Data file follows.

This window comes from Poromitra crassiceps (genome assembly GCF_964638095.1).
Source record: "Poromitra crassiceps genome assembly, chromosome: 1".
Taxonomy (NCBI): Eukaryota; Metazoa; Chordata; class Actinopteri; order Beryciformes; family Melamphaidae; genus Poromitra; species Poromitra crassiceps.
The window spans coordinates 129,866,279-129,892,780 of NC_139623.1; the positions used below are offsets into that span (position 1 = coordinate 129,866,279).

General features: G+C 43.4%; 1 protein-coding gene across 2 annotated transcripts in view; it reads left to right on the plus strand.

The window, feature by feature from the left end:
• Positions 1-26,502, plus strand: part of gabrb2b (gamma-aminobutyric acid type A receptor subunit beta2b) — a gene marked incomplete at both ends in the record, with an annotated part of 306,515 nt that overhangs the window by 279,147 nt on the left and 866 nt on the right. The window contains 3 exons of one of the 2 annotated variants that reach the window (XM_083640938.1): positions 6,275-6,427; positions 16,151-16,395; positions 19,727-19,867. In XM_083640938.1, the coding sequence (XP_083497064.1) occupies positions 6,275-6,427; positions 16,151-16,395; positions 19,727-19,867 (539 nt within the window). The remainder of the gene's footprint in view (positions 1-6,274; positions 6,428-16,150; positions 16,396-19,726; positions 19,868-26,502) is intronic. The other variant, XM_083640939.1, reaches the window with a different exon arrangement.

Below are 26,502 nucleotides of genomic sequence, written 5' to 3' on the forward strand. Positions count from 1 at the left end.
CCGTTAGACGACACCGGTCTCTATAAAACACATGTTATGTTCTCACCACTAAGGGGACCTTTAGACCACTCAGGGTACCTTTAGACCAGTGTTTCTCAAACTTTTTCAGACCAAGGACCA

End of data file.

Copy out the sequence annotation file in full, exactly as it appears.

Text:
This window comes from Poromitra crassiceps (genome assembly GCF_964638095.1).
Source record: "Poromitra crassiceps genome assembly, chromosome: 1".
Taxonomy (NCBI): Eukaryota; Metazoa; Chordata; class Actinopteri; order Beryciformes; family Melamphaidae; genus Poromitra; species Poromitra crassiceps.
The window spans coordinates 129,866,279-129,892,780 of NC_139623.1; the positions used below are offsets into that span (position 1 = coordinate 129,866,279).

General features: G+C 43.4%; 1 protein-coding gene across 2 annotated transcripts in view; it reads left to right on the plus strand.

The window, feature by feature from the left end:
• Positions 1-26,502, plus strand: part of gabrb2b (gamma-aminobutyric acid type A receptor subunit beta2b) — a gene marked incomplete at both ends in the record, with an annotated part of 306,515 nt that overhangs the window by 279,147 nt on the left and 866 nt on the right. The window contains 3 exons of one of the 2 annotated variants that reach the window (XM_083640938.1): positions 6,275-6,427; positions 16,151-16,395; positions 19,727-19,867. In XM_083640938.1, the coding sequence (XP_083497064.1) occupies positions 6,275-6,427; positions 16,151-16,395; positions 19,727-19,867 (539 nt within the window). The remainder of the gene's footprint in view (positions 1-6,274; positions 6,428-16,150; positions 16,396-19,726; positions 19,868-26,502) is intronic. The other variant, XM_083640939.1, reaches the window with a different exon arrangement.

Below are 26,502 nucleotides of genomic sequence, written 5' to 3' on the forward strand. Positions count from 1 at the left end.
CCGTTAGACGACACCGGTCTCTATAAAACACATGTTATGTTCTCACCACTAAGGGGACCTTTAGACCACTCAGGGTACCTTTAGACCAGTGTTTCTCAAACTTTTTCAGACCAAGGACCA